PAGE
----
|Sargents Wharf, Boston during Sandy. Photo: Matt Conti.|
In the wake of the devastating Hurricane Sandy that wrecked large parts of the US east coast, one of the main talking points has been focused on rebuilding and the huge costs associated with this – but also assessing future impacts from climate change and what we can do to mitigate and adapt to it.
By Anders Lorenzen
Today a report released by The Boston Harbour Association and compiled by Dr. Ellen Douglas, Associate Professor of Hydrology, University of Massachusetts Boston, Dr. Paul Kirshen, Research Professor, University of New Hampshire, Vivien Li, The Boston Harbour Association, Chris Watson, Research Assistant, University of Massachussets, and Julie Wormser, Executive Director, The Boston Harbour Association titled ‘Preparing for the Rising Tide’ examines the warning signals Hurricane Sandy gives and how we should safeguard, adapt and mitigate to future climate threats that climate change in the shape of rising sea levels presents to us.
Latest models predicts that Boston can expect up to 0.6 metres sea levels rise by 2050 and 1.8 metres by 2100, and that temperatures have increased by around 1 degree celcius since the 1800’s, with the majority recorded in the last few decades. When Hurricane Sandy made its entry into Boston, its citizens were in luck, two scenarios contributed to the fact that it did not cause the same amount of devastation as it did on New York and New Jersey, first it did not enter Boston at full speed and crucially it was low tide. The authors of the report argue that had it been high tide it would have been disastrous for the city.
Boston has a history of considering climate impacts and has since 2008 been the third greenest city in the US. In 2009, Mayor Thomas Menino established The Climate Action Leadership Committee in which climate mitigation had an important role. He enforced mitigation to be integrated into all planning and project reviews conducted by the City. He also aims to plant 100,000 new trees in the city by 2020, which would take Boston’s tree cover up to 20% and want to take it’s Solar PV capacity up to 25MW by 2015 alongside a series of wind power projects.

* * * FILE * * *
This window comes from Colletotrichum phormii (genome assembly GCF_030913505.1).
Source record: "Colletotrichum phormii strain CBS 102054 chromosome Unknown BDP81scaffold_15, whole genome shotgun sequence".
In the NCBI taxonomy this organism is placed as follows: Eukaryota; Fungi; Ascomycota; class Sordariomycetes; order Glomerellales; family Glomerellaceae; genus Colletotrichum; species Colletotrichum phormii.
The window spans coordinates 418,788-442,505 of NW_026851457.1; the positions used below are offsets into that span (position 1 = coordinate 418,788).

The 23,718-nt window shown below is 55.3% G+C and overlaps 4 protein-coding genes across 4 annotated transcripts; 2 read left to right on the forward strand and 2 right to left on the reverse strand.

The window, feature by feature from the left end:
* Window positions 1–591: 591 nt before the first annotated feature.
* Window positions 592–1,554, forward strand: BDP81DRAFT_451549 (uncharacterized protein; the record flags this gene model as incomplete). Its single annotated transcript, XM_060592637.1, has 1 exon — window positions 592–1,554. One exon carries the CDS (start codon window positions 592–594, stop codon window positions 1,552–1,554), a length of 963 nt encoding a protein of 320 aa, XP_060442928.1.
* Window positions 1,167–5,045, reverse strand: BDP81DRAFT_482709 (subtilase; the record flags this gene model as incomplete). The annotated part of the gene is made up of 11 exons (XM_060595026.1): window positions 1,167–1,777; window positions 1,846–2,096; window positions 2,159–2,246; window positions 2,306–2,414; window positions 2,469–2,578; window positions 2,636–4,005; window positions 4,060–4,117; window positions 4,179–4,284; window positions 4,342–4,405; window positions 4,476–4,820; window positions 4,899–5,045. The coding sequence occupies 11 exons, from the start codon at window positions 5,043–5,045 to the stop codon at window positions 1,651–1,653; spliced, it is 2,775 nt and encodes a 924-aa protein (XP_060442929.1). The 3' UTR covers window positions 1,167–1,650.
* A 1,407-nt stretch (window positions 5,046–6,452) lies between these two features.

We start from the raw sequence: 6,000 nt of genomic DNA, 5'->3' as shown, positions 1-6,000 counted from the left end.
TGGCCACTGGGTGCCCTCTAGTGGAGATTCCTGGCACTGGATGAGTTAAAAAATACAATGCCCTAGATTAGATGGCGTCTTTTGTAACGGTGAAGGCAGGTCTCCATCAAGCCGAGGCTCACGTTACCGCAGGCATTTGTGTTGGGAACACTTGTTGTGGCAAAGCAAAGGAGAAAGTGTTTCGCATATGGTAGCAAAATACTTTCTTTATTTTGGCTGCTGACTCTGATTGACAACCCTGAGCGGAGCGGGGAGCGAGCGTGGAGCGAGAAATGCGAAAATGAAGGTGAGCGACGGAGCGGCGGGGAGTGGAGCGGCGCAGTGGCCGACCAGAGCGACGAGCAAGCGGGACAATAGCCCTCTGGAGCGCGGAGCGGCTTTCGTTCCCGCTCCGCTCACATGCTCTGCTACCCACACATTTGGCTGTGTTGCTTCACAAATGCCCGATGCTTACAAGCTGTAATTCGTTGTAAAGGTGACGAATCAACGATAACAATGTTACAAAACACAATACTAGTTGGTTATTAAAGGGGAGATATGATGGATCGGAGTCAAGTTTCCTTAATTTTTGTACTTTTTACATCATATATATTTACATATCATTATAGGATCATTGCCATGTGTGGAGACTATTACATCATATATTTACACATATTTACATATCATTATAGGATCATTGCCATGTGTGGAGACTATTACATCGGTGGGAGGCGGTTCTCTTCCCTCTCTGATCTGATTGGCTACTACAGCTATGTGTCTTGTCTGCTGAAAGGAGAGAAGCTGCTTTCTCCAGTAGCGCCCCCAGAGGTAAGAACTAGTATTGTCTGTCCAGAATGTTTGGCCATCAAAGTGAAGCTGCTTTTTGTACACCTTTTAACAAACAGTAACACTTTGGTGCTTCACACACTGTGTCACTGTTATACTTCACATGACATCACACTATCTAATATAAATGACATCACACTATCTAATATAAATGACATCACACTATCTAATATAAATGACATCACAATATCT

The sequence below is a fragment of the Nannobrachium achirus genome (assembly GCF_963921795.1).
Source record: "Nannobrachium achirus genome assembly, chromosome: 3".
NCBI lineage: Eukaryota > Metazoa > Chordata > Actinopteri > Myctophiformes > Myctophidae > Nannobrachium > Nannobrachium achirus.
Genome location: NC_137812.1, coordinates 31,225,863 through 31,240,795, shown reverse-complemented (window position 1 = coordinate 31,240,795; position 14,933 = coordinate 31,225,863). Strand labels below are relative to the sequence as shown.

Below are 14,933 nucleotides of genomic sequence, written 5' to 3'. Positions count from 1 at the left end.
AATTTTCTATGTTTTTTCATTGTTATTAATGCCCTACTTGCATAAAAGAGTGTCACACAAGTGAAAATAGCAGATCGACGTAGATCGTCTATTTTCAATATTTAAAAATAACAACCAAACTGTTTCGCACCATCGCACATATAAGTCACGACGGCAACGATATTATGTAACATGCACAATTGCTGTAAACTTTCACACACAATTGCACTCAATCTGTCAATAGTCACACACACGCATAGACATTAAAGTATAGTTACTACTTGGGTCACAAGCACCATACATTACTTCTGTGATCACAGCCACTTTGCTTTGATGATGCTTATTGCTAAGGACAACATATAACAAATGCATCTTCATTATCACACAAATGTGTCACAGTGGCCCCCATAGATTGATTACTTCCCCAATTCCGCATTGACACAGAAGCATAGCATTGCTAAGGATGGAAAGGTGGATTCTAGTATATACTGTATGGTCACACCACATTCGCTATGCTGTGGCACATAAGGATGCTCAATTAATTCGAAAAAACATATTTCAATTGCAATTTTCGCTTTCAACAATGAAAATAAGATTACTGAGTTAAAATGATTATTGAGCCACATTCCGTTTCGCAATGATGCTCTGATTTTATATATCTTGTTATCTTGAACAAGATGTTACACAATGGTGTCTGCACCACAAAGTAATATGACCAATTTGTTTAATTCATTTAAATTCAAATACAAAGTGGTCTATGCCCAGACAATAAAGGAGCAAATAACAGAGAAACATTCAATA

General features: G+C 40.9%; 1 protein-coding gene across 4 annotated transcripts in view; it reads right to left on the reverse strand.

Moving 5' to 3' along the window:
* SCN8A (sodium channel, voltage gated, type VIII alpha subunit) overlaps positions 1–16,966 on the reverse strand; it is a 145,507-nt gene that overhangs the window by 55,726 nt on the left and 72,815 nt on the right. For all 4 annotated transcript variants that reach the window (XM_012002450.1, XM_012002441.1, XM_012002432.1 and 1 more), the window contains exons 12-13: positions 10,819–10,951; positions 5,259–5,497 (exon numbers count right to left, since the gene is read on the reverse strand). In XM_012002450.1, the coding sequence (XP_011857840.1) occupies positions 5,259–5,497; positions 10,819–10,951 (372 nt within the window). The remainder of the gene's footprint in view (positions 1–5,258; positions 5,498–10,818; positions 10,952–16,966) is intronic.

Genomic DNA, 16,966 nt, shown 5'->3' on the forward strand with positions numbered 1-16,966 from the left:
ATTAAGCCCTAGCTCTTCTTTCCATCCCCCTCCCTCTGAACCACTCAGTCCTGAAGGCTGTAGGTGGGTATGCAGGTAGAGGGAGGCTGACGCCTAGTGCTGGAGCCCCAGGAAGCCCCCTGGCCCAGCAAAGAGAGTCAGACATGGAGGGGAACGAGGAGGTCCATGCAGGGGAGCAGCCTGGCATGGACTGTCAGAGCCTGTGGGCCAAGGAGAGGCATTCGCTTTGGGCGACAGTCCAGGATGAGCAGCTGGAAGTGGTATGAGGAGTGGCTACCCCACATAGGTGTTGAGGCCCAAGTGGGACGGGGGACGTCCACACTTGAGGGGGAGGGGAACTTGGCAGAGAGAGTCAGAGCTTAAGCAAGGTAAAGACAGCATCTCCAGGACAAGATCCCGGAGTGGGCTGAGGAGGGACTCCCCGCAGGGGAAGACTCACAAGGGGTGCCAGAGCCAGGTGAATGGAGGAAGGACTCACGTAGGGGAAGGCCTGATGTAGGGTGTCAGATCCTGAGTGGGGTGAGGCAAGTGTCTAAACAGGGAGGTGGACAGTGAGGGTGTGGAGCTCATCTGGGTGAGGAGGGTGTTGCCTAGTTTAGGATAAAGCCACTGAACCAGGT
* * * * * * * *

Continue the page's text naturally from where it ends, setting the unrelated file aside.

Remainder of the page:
In an email to A Greener Life, a Greener World, Environment and Energy Chief for the City of Boston, Brian Swett, said when we put the question to him; if Boston in the wake of the increased flood-risk should look at decentralised energy to keep the lights on, he responded:
“The City of Boston is strongly supporting the State of Massachusetts and our utilities piloting of smart grid technology and expansion of distributed generation and renewable energy technologies. The City of Boston is actively looking at ways to establish micro-grids and expand the use of co-generation at the building and district level’’
He also stated that Boston is at the forefront of reducing stormwater runoff and cited the example of a recently completed sewer overflow tunnel that they’re looking to extend to store stormwater. In addition, Boston is in the early stages of piloting the installation of permeable surfaces and already mandates new large buildings projects to retain the 1” of a rainfall, Brian said.
However the report argues that despite Boston’s recognition as one of the more climate aware cities, even more work could and should be done to prepare the city for future and current risk of flooding. Policies that exist and policies that are proposed must be integrated and upgraded to include buildings and infrastructure. To increase Boston’s fight back against coastal flooding it will demand a strong partnership through all sectors, public and private, to optimise the resources and expertise available.
Boston’s existing Climate Action Plan creates a framework for climate change preparedness and by using that framework, the community needs to accelerate the development of actions such as creating robust partnerships between sectors to prepare Boston’s waterfront and neighborhoods for the expected rise in sea levels, the authors state, alongside a list of recommendations – one of them being that the City should discuss the concept of ‘Living with water’ and it’s potential applicability to Boston.
The authors conclude that coastal flooding introduced by climate change is a reality that needs to be dealt with, but neither the private nor public sector alone has the resources or experiences to deal with it. That’s why a partnership across all sectors is crucial to safeguard Boston against future flooding.
Brian Swett indicated that Boston is serious about climate change:
“Mayor Thomas M. Menino has established Boston as a national leader in reducing greenhouse gas emission and promoting a clean energy economy through initiatives such as Renew Boston and the first in the nation green building standards for private developments. Through the Climate of Progress, the City of Boston’s Climate Action Plan, Mayor Menino has adopted a goal of 25% GHG emissions reduction by 2020. To further inspire action, Mayor Menino has launched Greenovate Boston, a new sustainability movement to ensure a greener, healthier and more prosperous future for the City’’.
And he hopes Obama continues to drive forward carbon reduction policies saying:
‘’Mayor Menino continually supports President Obama’s efforts to address climate change and hopes that Washington can come together to take bold action add invest in carbon reduction technologies’’.
Subedited by Charlotte Paton